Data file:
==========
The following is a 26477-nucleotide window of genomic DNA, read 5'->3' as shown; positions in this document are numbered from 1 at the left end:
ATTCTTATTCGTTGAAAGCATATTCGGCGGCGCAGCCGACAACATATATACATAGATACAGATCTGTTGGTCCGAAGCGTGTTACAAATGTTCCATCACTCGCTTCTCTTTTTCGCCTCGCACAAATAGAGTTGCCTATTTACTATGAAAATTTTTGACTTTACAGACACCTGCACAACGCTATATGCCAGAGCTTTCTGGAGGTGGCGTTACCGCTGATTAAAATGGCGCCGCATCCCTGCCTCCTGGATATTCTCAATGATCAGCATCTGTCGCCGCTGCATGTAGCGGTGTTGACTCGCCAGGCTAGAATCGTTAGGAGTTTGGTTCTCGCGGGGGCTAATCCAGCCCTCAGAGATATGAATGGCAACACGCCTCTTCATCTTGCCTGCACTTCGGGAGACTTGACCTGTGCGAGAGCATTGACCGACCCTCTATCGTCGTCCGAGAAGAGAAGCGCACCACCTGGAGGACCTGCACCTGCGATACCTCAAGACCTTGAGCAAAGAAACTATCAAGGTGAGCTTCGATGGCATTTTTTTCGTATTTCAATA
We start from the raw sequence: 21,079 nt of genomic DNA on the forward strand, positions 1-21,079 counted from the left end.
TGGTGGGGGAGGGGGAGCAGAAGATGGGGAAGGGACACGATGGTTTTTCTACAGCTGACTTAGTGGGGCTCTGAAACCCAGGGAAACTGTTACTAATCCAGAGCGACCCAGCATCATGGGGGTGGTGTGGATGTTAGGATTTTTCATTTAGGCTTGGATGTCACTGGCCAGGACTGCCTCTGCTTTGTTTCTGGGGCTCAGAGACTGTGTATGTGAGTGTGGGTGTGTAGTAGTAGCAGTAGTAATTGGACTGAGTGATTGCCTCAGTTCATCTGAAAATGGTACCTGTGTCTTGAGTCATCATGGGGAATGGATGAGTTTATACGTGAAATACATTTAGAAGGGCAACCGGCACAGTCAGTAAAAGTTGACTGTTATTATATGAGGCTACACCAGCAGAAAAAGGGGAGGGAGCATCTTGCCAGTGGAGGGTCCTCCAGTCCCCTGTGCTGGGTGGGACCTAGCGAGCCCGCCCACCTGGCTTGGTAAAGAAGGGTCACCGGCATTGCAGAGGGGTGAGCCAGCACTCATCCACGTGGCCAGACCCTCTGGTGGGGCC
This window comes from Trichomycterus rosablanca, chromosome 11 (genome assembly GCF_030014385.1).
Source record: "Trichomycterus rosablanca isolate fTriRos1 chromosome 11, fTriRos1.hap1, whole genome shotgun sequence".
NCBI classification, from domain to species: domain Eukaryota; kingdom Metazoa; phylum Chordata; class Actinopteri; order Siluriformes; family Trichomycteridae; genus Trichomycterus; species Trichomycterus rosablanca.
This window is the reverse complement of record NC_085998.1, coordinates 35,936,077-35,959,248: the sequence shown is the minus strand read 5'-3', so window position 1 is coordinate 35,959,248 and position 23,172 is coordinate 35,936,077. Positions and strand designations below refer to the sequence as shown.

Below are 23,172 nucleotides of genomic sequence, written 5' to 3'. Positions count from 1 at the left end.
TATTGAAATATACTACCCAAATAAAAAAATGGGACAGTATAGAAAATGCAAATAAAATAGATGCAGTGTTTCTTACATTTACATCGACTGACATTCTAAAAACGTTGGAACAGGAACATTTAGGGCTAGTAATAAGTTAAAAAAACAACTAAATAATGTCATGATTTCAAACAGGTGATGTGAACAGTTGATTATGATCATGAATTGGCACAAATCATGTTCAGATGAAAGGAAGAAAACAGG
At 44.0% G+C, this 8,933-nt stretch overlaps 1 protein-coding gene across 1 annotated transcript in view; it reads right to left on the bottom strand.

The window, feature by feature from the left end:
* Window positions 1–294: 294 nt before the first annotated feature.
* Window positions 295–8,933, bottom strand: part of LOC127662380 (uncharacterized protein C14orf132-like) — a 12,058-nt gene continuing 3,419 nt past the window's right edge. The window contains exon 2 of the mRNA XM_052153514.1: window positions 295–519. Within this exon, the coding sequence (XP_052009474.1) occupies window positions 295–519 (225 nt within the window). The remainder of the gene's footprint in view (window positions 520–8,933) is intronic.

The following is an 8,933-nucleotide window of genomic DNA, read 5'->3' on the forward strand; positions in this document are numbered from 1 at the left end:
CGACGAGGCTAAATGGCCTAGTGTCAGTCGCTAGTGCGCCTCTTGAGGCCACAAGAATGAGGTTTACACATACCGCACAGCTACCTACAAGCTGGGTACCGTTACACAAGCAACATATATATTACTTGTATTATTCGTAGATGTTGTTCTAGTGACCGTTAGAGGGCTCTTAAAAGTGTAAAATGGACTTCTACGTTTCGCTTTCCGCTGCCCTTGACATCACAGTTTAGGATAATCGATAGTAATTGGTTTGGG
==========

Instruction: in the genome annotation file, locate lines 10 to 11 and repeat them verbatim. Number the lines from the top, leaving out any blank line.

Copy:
TATTGAAATATACTACCCAAATAAAAAAATGGGACAGTATAGAAAATGCAAATAAAATAGATGCAGTGTTTCTTACATTTACATCGACTGACATTCTAAAAACGTTGGAACAGGAACATTTAGGGCTAGTAATAAGTTAAAAAAACAACTAAATAATGTCATGATTTCAAACAGGTGATGTGAACAGTTGATTATGATCATGAATTGGCACAAATCATGTTCAGATGAAAGGAAGAAAACAGG
At 44.0% G+C, this 8,933-nt stretch overlaps 1 protein-coding gene across 1 annotated transcript in view; it reads right to left on the bottom strand.